2.5 cups good quality coconut milk (NOT LITE!!!), cream/milk well mixed (1.5 cans; we prefer frozen, without any additives, or Chaokoh if canned. Thai Kitchen and 365 are fine too. You can make coconut milk from a whole brown coconut if you have a bunch of time and some muscle. If you go that route,  buy 2 because you can easily get a bad one.)
Salt to taste (we use 1.5t very coarse salt, a pinch more scattered over the top)

  • Oven 375F (350F convection)
  • Oil a 9×12 pan. Fit two layers of banana leaves over the bottom of pan and about 1″ up the sides of the pan. (A baking platter, like Nambe, with a wide lip, or a 1/2-sheet baking pan, will bake faster and give you more thin, caramelized crusty parts. Adjust baking time accordingly.)
  • Thinly slice the prepared manioc, taro, yams and plantains approx. 2mm (food processor really helps!). Dump into large bowl.
  • Mix veggies with defrosted/blanched greens, 1.75c (1 can) milk and salt until every slice is equally coated with coconut milk and the greens are well distributed.
  • Pile vegetables into pan and pat to an even depth. Layer sliced tomatoes across top. Top with another 2 layers of banana leaves and tuck into sides. Cover with lid or tight heavy-duty foil.
  • Bake 45-60min until tender but not mushy. Remove foil and top layers of banana leaves. Lower temp to 350F (325F convection) and bake, open, another 15 minutes or tomatoes are partially dried and shriveled.
  • Remove from oven. Switch heat to BROIL.
  • Drizzle 1/4cup (or more to taste) of the remaining coconut milk over top. No banana leaves should be poking up around the sides. They can ignite. Broil a few inches from element, approx. 5 minutes until coconut milk has soaked in and vegetables are caramelized/tinged with black.
  • If you want it super coconuty, add more c-milk when you remove the top layers of banana leaves even before you broil it. Poke a few holes in the surface of the veggies. Let that soak in while you are baking at 350, then add more for the final broiling.
  • Let us know how you like it! Note: Don’t eat the banana leaves 🙂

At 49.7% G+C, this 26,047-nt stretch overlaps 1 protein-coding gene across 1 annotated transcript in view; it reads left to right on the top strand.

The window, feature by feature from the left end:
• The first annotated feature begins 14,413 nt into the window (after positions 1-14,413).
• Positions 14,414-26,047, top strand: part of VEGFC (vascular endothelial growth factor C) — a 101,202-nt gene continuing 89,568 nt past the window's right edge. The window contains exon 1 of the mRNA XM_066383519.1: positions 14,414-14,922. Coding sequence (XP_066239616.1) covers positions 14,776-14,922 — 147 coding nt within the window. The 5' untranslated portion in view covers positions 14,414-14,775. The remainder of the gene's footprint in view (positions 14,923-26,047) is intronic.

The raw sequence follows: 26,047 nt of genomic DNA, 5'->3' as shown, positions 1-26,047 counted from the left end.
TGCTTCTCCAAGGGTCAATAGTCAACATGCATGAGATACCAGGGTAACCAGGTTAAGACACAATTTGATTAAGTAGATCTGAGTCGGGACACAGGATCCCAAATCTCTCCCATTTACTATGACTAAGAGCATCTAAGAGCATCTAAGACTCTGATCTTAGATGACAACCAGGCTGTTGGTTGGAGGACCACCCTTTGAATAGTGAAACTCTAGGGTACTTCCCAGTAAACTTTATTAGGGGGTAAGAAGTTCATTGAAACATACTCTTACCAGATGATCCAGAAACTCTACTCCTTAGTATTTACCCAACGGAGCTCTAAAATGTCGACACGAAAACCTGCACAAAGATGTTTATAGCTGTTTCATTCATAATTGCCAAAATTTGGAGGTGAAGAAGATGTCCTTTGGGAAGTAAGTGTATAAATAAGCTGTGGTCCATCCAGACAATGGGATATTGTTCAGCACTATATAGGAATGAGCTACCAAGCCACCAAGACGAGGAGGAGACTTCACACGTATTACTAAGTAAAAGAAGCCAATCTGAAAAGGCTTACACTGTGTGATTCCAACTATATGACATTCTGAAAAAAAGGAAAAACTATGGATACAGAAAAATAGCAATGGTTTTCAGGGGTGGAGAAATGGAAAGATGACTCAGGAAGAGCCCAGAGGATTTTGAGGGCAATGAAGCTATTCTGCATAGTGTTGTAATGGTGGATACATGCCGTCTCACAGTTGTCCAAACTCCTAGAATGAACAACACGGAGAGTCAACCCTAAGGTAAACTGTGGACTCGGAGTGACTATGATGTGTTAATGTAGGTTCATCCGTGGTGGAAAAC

To see how far our coconut rolled from the tree, here’s a clip from an interview between a Vanuatuan woman and an Australian ABC Radio correspondent:

KERRI RITCHIE: What is Lap Lap? It’s the big dish for Vanuatu.
MARIE: Lap Lap is food… our local food in Vanuatu.
KERRI RITCHIE: I’ve never excelled at cooking, but I was told in Vanuatu that even skilled chefs find Lap Lap hard work. The Ni Van women joke that they can make it in their sleep. Lap Lap takes days doesn’t it?
MARIE: Yes every day I make the Lap Lap. With the family, we make Lap Lap.
Lap Lap is like a root vegetable cake. First, Ni Van grate up taro and pound it into a paste. They then smash open a coconut to get the milk. The taro paste is spread out on a big green banana leaf and sprinkled with a bit of the coconut milk. Then a layer of island cabbage is added. More coconut milk is poured in followed by another layer of the paste. Then the meat is added – such as pork, beef or fish, and the whole thing is wrapped up in the big green leaves. Then it’s put in the ground in a rock oven and cooked for about half an hour.
KERRI RITCHIE: Do you eat a lot of Lap Lap?
MARIE: Yes, Lap Lap is a local tradition in Vanuatu. People like the Lap Lap in Vanuatu.

*Lap-Lap (hyphenated) means loin cloth. No idea if it’s derived from using a leaf, or this particular leaf. No idea how it might be pronounced different from the dish. Let us know if you find out more!


Trill BEEZcotti are only lightly sweetened. Their honey edge is extremely versatile. They make great platforms for AGED HARD CHEESES (goudas, cheddars, parm-style), BLUE CHEESES (a local fave is Bayley Hazen Blue from Jasper Hill on a Sesame Anise BEE) and FRESH GOAT CHEESES, especially when it’s doused with cracked pepper. Then pour some wine or spirits. Cheers!